Wining & dining
Visitors will be pleased to learn that Reykjavík is fast becoming one of the best locations to sample quality new Nordic cuisine. Talented local chefs spend all their waking days conjuring up new ways to showcase the fresh, seasonal ingredients that Iceland is so famous for, such as fresh seafood, organic lamb, and wild game. In fact, in 2017, Iceland got its first Michelin star, awarded to Dill Restaurant. And Restaurant Skál, located inside Hlemmur Food Hall, received a Bib Gourmand award from Michelin in 2019. While fine dining is great, be sure to try the fabulous Icelandic hot dog and ice cream, too.
Apart from the great food available in Reykjavík, the city also boasts a remarkable café culture, where trained baristas serving fresh coffee are the rule rather than the exception. We also encourage guests to give their taste buds a treat by sampling some of the various award-winning local beers available. If you can’t decide which one to try, many local breweries offer tasting sessions.
Shopping & design
For the best shopping experience in Reykjavík, go downtown. Most of the shops and boutiques are concentrated on Laugavegur and Skólavörðustígur streets. Be sure to check out Reykjavík’s brand-new shopping area Hafnartorg as well! Whether you’re looking to get a souvenir of your time in Iceland, a gift for someone back home, or something unique from one of our many talented designers, the city centre is well supplied with brand names, obscure fashion shops, and quality art studios.
If you prefer a mall experience and international brands, you can take a trip to Kringlan – home to round 150 shops, restaurants, and services under one roof.
Shopping hours in Reykjavík can vary but most places are open between the hours of 10:00 and 18:00 during the week, with shorter opening hours on Saturdays. Remember to claim your 15% VAT (value added tax) refund from your purchases. You can get your refund at the airport.
Arts & culture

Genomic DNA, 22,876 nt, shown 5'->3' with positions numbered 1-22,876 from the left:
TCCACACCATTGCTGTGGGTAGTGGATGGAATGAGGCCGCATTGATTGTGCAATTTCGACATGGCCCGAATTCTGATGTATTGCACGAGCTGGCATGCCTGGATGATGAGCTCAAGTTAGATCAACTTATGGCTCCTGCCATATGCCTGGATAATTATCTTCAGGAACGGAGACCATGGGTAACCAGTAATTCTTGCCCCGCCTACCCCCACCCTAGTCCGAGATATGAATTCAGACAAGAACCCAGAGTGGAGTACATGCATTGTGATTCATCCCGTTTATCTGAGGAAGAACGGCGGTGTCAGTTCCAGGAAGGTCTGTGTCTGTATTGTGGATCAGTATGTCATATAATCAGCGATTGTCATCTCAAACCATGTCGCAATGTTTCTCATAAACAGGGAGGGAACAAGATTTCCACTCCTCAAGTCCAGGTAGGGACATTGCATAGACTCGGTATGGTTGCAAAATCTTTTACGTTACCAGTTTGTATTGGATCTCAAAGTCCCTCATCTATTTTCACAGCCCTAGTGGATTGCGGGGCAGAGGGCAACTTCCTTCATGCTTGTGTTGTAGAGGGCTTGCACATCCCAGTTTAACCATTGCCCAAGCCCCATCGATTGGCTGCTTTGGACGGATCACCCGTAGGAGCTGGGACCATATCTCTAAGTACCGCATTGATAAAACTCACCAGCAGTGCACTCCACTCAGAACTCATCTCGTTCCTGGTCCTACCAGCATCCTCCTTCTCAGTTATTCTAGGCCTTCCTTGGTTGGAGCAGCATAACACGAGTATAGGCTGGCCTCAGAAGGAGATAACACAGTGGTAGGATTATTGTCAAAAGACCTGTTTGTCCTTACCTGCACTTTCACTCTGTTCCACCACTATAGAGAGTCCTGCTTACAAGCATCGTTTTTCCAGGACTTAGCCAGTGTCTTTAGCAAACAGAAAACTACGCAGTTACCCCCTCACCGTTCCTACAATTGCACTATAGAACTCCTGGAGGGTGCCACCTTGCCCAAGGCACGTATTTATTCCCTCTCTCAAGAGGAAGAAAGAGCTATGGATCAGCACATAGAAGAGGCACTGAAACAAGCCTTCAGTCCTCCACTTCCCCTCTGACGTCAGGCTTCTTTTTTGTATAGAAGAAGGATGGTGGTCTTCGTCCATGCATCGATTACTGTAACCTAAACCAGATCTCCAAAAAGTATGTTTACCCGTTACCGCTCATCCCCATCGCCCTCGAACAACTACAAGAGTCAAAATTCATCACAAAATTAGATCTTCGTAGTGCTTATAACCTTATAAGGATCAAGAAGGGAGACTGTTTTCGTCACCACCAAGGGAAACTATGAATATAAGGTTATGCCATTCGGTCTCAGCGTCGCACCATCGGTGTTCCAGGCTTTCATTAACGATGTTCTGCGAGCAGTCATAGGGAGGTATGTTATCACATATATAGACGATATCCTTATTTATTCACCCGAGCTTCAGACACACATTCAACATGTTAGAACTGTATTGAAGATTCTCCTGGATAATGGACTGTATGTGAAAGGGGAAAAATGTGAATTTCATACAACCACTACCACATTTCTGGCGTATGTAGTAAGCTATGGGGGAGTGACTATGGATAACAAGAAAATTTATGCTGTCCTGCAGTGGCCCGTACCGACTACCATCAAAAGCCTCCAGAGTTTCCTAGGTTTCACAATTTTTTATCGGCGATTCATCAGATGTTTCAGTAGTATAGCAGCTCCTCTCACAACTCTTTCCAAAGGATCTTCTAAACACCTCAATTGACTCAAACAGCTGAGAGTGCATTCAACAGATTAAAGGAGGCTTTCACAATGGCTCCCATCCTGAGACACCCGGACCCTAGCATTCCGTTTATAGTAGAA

Reykjavík is home to our most prestigious cultural institutions and most talented performers and artists. The National Gallery and the Reykjavík Art Museum have exciting exhibitions ranging from traditional to contemporary. Inside The Marshall House by the old harbour, you’ll have a chance to visit inspiring exhibitions at the Living Art Museum, the Kling & Bang gallery, and artist Ólafur Elíasson’s studio.
Designated as a UNESCO City of Literature, Reykjavík is the core of Iceland’s literary heritage, home to a wealth of talented poets and authors. The most celebrated of Icelandic literary offerings are of course the Sagas of Icelanders but in the past few years, crime fiction in the vein of Nordic noir has also been popular.
Reykjavík is also well known for its prolific music and performing arts scene – the city is a breeding ground for musical talent. A number of well-established musicians played their first gigs in Reykjavík, such as the legendary Björk, the indefinable Sigur Rós, as well as indie darlings Of Monsters and Men and Sóley, to name but a few.
Health & wellness
Reykjavík’s clean energy and proximity to nature ensure a vacation guaranteed to replenish your well-being and give you a boost of energy that will last long after your return home.
The city’s green spaces and recreational areas offer plenty of opportunities for walking, running, or cycling. Indulge in anything from sea swimming at Nauthólsvík thermal beach to horseback riding in the red hills of Heiðmörk! Visitors are also thoroughly encouraged to experience Iceland’s greatest source of well-being by trying out one of our numerous thermal pools and spas – not only an important part of our culture but also a wonderful tonic for the body and mind.
You could blame it on those long winter nights, the endless summer days, or maybe the exceptional quality of locally produced beer and Icelandic schnapps; whatever the reason, Reykjavík’s legendary nightlife (djammið, as the locals refer to it) has a reputation of being one of the hottest in the world. Get ready to party!
If you’ve spent the day absorbing all that green energy in the great outdoors and you need to use it somewhere, then it’s time to trade those waterproofs and walking boots for your glad rags and party shoes and see if you have enough stamina to stay up as long as a local! We’ve got pubs, clubs, and lots of live venues to suit a multitude of different party moods. On weekdays, most bars are open until 01:00, but on weekends, the bars can stay open until 04:30. Bars and clubs do not charge an entrance fee; however, expect to pay a small charge for entrance to some live music venues. If you look younger than the minimum drinking age, which is 20 in Iceland, then make sure you bring your ID with you.